There does not appear to be any direct Ninth Circuit authority specifically holding that Section 230 preemption is appropriate at the pleading stage. There are, however, several district court decisions holding that evaluating Section 230 immunity was proper at the dismissal stage: Goddard v. Google, 640 F. Supp. 2d 1193, n.5 (N.D. Cal. 2009) (Judge Jeremy Fogel), Holomaxx Techs. v. Microsoft Corp., 783 F. Supp. 2d 1097, 1103 (N.D. Cal. 2011) (Judge Jeremy Fogel), and Gavra v. Google, Inc., No. 5:12-CV-06547, 2013 WL 3788241 (N.D. Cal. July 17, 2013) (Magistrate Judge Paul Grewal). This order joins these decisions in holding that "affirmative defenses routinely serve as a basis for granting Rule 12(b)(6) motions where the defense is apparent from the face of the complaint." Goddard, 640 F. Supp. 2d at n.5 (internal quotes removed).


The gravamen of plaintiffs' new allegations is that defendants were not mere service providers but actually were content providers after all. Specifically, plaintiffs allege that defendants "created, designed, developed and [sic] transformed" parts of advertisement content and "assisted in the development, distribution, naming, endorsement and [sic] sale" of the app. Without more, these allegations are too conclusory.

Plaintiffs provide other factual allegations, but all of them fall under editorial conduct within the duties of service providers. Carafano, 339 F.3d at 1124 (citing Zeran, 129 F.3d at 330-31) ("[S]o long as a third party willingly provides the essential published content, the interactive service provider receives full immunity regardless of the specific editing or selection process"); see also Batzel v. Smith, 333 F.3d 1018, n.18 (9th Cir. 2003). Plaintiffs' proposed pleading would allege 26 ways in which defendants exercised control over the app. For example, plaintiffs allege that defendants "[m]andated specific 'Application Content Criteria' for all content of the App," "[m]andated 'App Naming Guidelines' for the App," and "[m]andated technical criteria for the App" (Second Amd. Compl. ¶ 40). Plaintiffs do not allege that any of these editorial controls are specific to "The Chubby Checker" product. The third party still provided the published content and defendants only provided the editorial parameters.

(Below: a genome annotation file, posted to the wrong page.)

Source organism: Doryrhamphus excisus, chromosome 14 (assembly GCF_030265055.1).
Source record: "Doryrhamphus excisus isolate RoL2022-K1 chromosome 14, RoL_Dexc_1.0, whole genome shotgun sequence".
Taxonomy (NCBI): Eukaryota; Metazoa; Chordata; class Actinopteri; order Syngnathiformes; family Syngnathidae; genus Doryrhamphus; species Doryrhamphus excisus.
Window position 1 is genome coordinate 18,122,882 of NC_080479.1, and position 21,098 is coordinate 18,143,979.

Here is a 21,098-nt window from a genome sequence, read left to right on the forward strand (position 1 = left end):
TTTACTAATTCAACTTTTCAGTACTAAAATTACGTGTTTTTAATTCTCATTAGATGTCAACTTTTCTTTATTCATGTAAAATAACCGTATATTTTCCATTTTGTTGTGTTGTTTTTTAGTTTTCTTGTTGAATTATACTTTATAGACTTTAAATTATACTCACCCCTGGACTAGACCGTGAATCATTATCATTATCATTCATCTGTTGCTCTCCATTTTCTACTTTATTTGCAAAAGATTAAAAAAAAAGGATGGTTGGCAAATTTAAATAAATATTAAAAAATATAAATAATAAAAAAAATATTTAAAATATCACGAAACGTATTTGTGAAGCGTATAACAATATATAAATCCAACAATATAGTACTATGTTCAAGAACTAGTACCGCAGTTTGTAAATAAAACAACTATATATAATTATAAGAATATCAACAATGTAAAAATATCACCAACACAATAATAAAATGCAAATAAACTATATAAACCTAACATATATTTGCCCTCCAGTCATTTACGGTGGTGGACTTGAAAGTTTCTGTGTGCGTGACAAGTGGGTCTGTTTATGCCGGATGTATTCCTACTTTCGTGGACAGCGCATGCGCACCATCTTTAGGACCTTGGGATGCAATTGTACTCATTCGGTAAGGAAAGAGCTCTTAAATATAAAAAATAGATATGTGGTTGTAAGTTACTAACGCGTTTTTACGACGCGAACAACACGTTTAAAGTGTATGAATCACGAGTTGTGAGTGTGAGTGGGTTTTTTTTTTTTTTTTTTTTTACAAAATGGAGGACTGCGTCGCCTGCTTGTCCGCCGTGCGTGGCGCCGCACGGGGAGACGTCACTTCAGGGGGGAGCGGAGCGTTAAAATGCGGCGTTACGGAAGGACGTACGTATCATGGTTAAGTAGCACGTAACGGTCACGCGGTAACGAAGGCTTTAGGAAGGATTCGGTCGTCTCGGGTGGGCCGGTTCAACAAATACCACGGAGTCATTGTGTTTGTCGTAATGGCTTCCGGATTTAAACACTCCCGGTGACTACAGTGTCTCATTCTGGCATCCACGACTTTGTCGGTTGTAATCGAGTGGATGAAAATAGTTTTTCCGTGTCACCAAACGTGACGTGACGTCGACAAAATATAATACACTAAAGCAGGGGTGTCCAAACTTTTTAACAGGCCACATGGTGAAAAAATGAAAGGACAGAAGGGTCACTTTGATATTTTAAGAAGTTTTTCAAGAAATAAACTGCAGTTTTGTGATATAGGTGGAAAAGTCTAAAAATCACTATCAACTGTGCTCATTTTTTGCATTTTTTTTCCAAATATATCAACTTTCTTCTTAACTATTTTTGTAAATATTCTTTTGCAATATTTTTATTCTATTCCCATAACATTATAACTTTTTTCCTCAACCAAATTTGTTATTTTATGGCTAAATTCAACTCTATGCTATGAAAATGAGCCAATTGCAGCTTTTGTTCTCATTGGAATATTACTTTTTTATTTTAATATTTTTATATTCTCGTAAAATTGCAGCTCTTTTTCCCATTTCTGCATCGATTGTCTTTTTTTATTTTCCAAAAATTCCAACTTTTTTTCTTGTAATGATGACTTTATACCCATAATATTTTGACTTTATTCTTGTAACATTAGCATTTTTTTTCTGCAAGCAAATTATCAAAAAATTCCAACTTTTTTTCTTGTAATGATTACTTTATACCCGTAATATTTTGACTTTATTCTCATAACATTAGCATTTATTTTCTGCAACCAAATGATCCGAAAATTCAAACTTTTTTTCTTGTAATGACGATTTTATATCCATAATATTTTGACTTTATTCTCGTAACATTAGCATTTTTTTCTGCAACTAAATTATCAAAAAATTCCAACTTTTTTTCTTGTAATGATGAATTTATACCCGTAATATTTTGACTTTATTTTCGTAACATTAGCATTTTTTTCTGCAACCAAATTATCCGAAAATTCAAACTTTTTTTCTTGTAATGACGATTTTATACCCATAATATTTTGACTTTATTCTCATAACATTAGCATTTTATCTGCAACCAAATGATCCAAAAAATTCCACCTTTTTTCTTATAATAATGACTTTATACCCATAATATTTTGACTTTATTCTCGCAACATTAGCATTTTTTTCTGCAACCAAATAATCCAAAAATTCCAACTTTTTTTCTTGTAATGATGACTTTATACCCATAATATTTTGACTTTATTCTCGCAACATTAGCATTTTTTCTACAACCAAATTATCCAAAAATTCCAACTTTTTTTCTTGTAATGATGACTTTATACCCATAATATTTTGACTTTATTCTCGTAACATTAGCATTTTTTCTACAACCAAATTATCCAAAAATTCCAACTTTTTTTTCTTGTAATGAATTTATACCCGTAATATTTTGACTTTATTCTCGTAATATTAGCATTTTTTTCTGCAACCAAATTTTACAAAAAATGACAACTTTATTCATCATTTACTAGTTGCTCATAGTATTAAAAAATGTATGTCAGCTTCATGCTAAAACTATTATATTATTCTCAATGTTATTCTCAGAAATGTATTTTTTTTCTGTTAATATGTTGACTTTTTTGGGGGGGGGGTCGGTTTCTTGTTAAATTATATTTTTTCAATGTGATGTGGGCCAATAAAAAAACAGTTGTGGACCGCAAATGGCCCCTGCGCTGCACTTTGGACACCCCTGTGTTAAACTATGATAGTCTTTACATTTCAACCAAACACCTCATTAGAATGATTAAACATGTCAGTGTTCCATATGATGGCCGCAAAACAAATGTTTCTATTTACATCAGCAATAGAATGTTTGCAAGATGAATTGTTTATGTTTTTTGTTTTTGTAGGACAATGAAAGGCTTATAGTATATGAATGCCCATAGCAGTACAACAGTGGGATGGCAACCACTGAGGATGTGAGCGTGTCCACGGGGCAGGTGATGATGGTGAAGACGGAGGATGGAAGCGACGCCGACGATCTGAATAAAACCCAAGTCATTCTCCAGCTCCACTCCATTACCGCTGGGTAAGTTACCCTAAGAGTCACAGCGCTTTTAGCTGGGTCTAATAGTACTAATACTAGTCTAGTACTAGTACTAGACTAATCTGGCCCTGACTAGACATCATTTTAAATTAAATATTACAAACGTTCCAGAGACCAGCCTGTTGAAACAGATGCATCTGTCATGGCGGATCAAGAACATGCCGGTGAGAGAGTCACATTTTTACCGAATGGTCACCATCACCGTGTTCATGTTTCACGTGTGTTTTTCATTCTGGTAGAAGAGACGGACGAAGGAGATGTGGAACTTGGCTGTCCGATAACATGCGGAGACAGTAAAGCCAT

Plaintiffs argue strenuously that their cited authority supports liability under Section 230, but their allegations fall short. Plaintiffs' simply state legal conclusions and therefore fail to meet the Twombly/Iqbal standard.